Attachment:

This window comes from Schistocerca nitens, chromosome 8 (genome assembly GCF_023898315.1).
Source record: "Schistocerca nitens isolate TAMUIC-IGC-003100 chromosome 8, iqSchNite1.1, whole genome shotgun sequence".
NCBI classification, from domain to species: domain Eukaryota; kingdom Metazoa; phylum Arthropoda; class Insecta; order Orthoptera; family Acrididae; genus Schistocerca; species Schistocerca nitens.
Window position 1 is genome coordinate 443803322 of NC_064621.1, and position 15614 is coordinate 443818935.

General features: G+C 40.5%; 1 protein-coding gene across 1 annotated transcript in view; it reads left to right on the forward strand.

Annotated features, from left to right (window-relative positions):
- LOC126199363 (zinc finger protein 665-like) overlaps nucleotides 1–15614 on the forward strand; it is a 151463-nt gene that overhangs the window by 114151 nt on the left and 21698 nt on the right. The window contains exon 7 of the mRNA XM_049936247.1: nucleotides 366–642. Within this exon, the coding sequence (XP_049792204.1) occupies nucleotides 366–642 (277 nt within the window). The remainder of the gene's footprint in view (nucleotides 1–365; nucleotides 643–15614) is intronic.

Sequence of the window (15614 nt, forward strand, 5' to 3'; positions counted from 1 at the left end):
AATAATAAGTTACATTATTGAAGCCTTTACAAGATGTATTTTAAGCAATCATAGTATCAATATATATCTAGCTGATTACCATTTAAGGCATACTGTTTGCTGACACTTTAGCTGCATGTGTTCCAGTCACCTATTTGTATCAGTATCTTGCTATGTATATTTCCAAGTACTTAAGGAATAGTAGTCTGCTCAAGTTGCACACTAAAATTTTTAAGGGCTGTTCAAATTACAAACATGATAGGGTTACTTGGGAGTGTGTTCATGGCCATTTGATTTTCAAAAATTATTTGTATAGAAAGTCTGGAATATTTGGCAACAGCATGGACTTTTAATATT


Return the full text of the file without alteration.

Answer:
This window comes from Schistocerca nitens, chromosome 8 (genome assembly GCF_023898315.1).
Source record: "Schistocerca nitens isolate TAMUIC-IGC-003100 chromosome 8, iqSchNite1.1, whole genome shotgun sequence".
NCBI classification, from domain to species: domain Eukaryota; kingdom Metazoa; phylum Arthropoda; class Insecta; order Orthoptera; family Acrididae; genus Schistocerca; species Schistocerca nitens.
Window position 1 is genome coordinate 443803322 of NC_064621.1, and position 15614 is coordinate 443818935.

General features: G+C 40.5%; 1 protein-coding gene across 1 annotated transcript in view; it reads left to right on the forward strand.

Annotated features, from left to right (window-relative positions):
- LOC126199363 (zinc finger protein 665-like) overlaps nucleotides 1–15614 on the forward strand; it is a 151463-nt gene that overhangs the window by 114151 nt on the left and 21698 nt on the right. The window contains exon 7 of the mRNA XM_049936247.1: nucleotides 366–642. Within this exon, the coding sequence (XP_049792204.1) occupies nucleotides 366–642 (277 nt within the window). The remainder of the gene's footprint in view (nucleotides 1–365; nucleotides 643–15614) is intronic.

Sequence of the window (15614 nt, forward strand, 5' to 3'; positions counted from 1 at the left end):
AATAATAAGTTACATTATTGAAGCCTTTACAAGATGTATTTTAAGCAATCATAGTATCAATATATATCTAGCTGATTACCATTTAAGGCATACTGTTTGCTGACACTTTAGCTGCATGTGTTCCAGTCACCTATTTGTATCAGTATCTTGCTATGTATATTTCCAAGTACTTAAGGAATAGTAGTCTGCTCAAGTTGCACACTAAAATTTTTAAGGGCTGTTCAAATTACAAACATGATAGGGTTACTTGGGAGTGTGTTCATGGCCATTTGATTTTCAAAAATTATTTGTATAGAAAGTCTGGAATATTTGGCAACAGCATGGACTTTTAATATT